US Air Force Chief of Staff Gen. Mark Welsh speaks at last year's Air Force Association Air Warfare Symposium. This year's show begins Thursday. (US Air Force)
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WASHINGTON — Starting Wednesday, Air Force leadership will descend on the Orlando, Fla., area for the annual Air Force Association Air Warfare Symposium.
In recent years AFA Orlando, as it’s commonly referred to, has been one of the many defense shows hit hard by sequestration. While the major industry players will have booths there, expect them to be relatively small, with few, if any, major announcements.
Instead, the main draw is the large number of general officers who will be speaking. In addition to Secretary Deborah Lee James and Chief of Staff Gen. Mark Welsh, speakers include Gen Robin Rand, head of Air Education and Training Command; Gen. Paul Selva, the head of Air Mobility Command and President Obama’s nominee to head US TRANSCOM; Gen. Frank Gorenc, who heads U.S. air forces in Europe and Africa; Gen. Janet Wolfenbarger, head of Air Force Material Command; and Gen. William Shelton, the leader of Air Force Space Command.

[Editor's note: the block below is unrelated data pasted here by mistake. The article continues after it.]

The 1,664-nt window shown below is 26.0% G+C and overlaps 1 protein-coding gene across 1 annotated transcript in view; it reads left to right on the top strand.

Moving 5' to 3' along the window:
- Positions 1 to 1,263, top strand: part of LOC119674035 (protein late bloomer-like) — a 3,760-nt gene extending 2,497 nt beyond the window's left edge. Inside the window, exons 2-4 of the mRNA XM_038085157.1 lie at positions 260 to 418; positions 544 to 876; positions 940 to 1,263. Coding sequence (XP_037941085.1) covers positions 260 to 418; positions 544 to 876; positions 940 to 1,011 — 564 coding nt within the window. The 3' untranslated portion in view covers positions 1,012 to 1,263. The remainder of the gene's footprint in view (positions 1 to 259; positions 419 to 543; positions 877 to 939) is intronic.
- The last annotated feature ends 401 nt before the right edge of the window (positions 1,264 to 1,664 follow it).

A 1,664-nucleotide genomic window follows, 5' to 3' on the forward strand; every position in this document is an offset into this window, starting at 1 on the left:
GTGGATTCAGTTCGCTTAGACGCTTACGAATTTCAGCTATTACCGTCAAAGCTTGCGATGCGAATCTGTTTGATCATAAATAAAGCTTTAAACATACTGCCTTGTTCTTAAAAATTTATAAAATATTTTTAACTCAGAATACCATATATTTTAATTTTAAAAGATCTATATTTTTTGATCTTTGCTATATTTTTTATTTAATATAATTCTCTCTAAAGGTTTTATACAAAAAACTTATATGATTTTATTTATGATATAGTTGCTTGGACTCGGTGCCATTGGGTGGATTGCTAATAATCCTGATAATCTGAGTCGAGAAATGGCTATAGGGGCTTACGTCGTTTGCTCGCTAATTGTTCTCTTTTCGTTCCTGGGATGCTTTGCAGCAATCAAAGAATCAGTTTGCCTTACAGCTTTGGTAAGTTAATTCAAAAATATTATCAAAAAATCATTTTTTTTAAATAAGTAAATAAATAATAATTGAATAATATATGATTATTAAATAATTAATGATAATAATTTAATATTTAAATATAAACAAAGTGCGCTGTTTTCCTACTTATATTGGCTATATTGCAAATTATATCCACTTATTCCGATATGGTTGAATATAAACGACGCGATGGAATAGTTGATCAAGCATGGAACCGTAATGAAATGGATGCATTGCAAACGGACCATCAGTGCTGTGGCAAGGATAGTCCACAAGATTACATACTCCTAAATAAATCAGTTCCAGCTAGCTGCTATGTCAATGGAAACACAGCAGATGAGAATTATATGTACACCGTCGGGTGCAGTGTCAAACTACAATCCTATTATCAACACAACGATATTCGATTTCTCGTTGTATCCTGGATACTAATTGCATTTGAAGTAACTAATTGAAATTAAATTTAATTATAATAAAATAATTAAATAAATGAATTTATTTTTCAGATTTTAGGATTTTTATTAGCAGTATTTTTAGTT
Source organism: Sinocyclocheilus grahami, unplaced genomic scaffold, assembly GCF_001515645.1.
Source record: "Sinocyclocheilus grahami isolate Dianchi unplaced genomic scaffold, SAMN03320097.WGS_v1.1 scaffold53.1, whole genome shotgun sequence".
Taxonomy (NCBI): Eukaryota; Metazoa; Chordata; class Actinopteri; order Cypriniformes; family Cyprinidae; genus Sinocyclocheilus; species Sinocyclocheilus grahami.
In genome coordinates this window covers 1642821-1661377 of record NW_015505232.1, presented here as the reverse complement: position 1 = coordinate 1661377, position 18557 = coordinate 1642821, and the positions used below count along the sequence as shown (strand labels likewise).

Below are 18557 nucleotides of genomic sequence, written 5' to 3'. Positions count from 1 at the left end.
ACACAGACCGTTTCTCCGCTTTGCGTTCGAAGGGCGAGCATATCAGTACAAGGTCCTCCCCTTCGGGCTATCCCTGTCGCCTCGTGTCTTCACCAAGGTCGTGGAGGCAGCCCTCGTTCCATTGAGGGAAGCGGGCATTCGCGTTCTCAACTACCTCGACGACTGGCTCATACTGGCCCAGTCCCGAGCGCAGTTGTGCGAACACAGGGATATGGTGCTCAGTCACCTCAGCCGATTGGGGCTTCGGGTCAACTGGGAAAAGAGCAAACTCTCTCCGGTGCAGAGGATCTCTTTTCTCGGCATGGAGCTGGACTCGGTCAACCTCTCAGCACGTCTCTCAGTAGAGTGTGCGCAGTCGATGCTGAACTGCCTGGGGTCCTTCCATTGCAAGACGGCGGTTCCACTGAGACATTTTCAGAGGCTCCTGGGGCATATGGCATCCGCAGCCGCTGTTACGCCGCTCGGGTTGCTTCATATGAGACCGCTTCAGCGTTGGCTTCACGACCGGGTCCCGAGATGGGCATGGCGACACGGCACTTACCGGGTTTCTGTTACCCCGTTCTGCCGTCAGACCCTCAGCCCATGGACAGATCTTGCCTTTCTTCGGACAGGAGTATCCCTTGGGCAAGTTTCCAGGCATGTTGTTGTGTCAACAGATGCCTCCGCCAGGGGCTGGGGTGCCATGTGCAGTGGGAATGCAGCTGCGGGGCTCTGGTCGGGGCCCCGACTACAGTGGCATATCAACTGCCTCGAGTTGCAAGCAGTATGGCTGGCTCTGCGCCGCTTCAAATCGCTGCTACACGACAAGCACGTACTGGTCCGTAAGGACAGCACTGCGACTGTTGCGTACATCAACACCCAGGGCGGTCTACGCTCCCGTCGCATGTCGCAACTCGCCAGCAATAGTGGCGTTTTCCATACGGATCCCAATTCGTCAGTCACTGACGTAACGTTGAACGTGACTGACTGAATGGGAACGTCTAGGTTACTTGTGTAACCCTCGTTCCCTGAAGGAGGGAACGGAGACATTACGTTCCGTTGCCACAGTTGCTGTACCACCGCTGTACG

Their speeches will cover a variety of topics, but the two main themes will be the president’s 2015 budget, expected on March 4, and the ongoing cheating and drugs scandal plaguing the nuclear force.
While hard budget details will be scarce, service officials will be dropping hints and laying the groundwork to defend their choices for which programs are funded in the President’s budget request. That information will be closely watched by industry, which is already gearing up for the budget fight.
The most obvious sign of looming budget battles? Lockheed Martin is hosting a briefing on its U-2 Dragon Lady, the first U-2 focused event the company has held for some time. It likely is a sign the company is concerned about the platform’s future — not surprising, given that top service generals have talked openly about having to cut the U-2 in the budget.
While gearing up for those budget fights in Congress, the service is also trying to limit damage from the nuclear scandal. Given how Secretary James has tried to stay ahead of the conversation, expect several generals to acknowledge systemic problems but focus on the airmen who successfully handle their jobs day in and day out.